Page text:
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October 16, 2007

The pageness of the page

I’ve been thinking about this conversation from Baby Got Books, regarding the effect of the internet and computers upon the art we create, and the ideas we generate. And I’ve realized that for me the computer is not so much a new medium, but simply an extension of a pen and paper. That though my computer is infinitely valuable for revisions and alterations, when it comes time to begin a new draft, I always make a brand new document. Retyping out my previous work is more time-consuming, but the new page’s blankness allows for so much more possibility. Also, that when I write, I keep my document small, at nearly 100% so I can see my whole document on the screen. I need my page to look like a page, as it would were it stuck inside a typewriter, so that I can see where I am at. For me, the pageness of the page remains essential, and still has yet to be replaced.

5 thoughts on “The pageness of the page”

  1. patricia says:

    Definitely food for thought.

    I can’t hold back – I’m dying to know what your response is to Christie Blatchford’s take on blogs in Saturday’s Globe. Or perhaps, it’s not even worth generating a rebuttal? That’s certainly my feeling on the subject…

  2. Kerry says:

    I’ve been thinking about it actually, and was planning to write something tonight. Though my response might be surprising. I have a strange attachment to Christie Blatchford that no one else I’ve ever met has confessed to.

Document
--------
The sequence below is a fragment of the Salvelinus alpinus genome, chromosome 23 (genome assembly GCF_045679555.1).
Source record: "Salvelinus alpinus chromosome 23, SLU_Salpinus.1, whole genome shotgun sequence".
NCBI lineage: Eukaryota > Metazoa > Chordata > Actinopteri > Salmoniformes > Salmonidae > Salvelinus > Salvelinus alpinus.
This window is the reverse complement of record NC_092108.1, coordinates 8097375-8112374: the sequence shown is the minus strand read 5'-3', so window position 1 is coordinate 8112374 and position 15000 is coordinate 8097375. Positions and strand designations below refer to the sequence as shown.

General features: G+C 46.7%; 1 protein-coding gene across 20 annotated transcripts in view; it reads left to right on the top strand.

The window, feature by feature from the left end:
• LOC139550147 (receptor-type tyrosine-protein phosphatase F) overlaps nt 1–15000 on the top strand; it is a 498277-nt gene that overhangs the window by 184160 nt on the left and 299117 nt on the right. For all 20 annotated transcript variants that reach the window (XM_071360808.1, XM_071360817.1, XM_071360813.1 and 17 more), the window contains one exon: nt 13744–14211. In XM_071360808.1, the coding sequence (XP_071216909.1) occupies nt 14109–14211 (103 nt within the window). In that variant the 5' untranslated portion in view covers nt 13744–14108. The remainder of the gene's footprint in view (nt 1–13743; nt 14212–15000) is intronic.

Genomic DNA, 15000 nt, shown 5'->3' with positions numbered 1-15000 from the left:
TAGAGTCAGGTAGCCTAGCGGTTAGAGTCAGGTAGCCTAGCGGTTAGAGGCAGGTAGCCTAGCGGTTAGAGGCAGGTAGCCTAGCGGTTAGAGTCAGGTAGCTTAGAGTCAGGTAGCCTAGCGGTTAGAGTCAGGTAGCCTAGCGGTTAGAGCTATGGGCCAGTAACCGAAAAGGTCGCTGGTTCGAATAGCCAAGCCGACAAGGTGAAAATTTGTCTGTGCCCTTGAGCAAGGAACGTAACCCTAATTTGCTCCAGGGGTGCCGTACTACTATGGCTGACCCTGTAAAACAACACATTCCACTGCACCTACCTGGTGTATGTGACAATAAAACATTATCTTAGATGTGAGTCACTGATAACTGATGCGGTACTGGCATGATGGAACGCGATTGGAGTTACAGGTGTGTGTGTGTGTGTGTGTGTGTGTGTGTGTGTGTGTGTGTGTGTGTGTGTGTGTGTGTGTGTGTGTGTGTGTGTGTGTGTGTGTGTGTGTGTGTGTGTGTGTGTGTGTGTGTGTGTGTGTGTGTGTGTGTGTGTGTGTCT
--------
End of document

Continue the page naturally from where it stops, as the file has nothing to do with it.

3. Steven W. Beattie says:

    Blatch wrote about blogs? How did I miss that one?

    Kerry, don’t you find your writing changes from the page to the screen? When I write longhand (which I do less and less these days), my sentences tend to be longer, with many more subordinate clauses, semicolons, etc. My onscreen writing is more clipped, terser. … Maybe it’s just me.

  4. Tim says:

    What I like about writing electronically (especially on my blog) vs. on paper is that I am much less likely to lose my writing. I also look at my writing on paper as more of a doodle or outline for what I commit to the screen. I really like that I can not only access but find what I’ve written in the past years and months. I just don’t hang on to paper that well.

  5. Kerry says:

    What I like (best) about writing electronically is that the font is not my handwriting (which always changes from okay to a scrawl as my document progresses).

    Steven– You know I don’t think I’ve written enough on paper recently to really decide whether or not my writing changes. I don’t think it does, but then the indelibility of ink keeps me from revising, and that’s bound to have an effect.

    Tim: True paper gets lost, but then at least when you lose them they are somewhere. Perhaps my biggest complaint with online docs is their propensity to disappear into thin air.

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